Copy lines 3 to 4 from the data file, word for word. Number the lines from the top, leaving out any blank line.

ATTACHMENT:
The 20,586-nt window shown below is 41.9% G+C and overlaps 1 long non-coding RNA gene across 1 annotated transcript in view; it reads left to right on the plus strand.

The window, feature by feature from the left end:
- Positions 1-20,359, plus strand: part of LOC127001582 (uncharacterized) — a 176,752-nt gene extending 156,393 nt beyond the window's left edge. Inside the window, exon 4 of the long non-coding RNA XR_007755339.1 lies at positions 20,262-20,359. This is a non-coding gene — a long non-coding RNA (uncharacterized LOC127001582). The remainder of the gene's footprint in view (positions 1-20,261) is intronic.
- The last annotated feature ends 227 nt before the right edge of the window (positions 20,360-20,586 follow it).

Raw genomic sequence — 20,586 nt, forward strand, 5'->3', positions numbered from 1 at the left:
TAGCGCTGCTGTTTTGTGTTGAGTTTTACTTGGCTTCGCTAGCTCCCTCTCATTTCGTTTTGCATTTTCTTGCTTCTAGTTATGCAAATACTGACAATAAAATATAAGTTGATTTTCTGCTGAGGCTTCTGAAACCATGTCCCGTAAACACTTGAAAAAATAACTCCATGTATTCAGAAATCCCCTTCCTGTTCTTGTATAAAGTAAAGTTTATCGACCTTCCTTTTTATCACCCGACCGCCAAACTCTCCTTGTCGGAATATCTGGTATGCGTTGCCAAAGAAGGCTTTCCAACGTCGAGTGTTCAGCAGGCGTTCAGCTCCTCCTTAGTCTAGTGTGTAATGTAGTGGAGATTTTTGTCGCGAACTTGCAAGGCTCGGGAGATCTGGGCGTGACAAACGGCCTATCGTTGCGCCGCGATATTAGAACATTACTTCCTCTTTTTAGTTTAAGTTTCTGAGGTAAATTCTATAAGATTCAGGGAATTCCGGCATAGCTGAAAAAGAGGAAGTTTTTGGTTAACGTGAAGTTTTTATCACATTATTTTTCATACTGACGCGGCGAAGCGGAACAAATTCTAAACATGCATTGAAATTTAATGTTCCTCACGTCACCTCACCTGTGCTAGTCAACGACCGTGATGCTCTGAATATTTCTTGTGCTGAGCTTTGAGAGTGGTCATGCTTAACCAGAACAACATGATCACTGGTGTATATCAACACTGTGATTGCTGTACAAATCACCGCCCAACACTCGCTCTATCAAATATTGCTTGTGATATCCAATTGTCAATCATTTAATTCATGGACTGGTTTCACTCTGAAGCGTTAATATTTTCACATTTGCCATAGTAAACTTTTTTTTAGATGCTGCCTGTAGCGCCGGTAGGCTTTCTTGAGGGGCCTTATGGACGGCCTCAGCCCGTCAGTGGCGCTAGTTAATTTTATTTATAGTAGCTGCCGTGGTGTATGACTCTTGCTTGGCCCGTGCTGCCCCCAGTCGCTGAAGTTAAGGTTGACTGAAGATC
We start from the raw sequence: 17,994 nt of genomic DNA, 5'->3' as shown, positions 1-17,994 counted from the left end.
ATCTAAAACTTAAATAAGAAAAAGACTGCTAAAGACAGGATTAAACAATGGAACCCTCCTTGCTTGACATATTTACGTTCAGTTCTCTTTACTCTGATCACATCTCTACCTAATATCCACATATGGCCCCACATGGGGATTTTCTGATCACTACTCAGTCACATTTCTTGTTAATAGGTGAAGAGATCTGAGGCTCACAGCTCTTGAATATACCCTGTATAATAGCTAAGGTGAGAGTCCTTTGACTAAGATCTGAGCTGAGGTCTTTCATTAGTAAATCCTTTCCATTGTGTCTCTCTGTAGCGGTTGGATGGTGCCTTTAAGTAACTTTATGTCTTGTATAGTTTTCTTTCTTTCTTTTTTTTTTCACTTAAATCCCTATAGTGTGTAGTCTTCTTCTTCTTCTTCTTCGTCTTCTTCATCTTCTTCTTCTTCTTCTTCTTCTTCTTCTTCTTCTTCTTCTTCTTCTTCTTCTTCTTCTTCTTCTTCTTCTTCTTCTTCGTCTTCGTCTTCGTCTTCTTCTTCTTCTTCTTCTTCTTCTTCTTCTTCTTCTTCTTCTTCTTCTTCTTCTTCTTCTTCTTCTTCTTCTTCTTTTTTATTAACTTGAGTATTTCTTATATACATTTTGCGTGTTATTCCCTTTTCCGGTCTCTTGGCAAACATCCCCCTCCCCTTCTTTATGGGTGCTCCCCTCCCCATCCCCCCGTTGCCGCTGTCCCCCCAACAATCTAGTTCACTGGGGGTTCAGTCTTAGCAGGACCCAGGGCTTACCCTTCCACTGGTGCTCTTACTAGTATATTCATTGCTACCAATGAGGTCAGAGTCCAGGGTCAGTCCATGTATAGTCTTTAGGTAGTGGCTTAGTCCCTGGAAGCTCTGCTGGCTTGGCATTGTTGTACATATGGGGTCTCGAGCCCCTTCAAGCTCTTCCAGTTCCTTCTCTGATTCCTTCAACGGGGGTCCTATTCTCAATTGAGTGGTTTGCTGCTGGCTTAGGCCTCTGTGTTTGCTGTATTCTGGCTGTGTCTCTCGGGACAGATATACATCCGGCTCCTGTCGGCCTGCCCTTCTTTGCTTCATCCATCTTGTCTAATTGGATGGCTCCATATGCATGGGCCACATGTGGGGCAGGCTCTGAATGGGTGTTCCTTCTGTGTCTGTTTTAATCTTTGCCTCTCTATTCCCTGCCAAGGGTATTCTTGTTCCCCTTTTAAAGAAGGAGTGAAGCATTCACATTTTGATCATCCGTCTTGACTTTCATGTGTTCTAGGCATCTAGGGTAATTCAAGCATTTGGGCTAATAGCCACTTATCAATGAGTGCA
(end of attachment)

- Positions 1-20,359, plus strand: part of LOC127001582 (uncharacterized) — a 176,752-nt gene extending 156,393 nt beyond the window's left edge. Inside the window, exon 4 of the long non-coding RNA XR_007755339.1 lies at positions 20,262-20,359. This is a non-coding gene — a long non-coding RNA (uncharacterized LOC127001582). The remainder of the gene's footprint in view (positions 1-20,261) is intronic.
- The last annotated feature ends 227 nt before the right edge of the window (positions 20,360-20,586 follow it).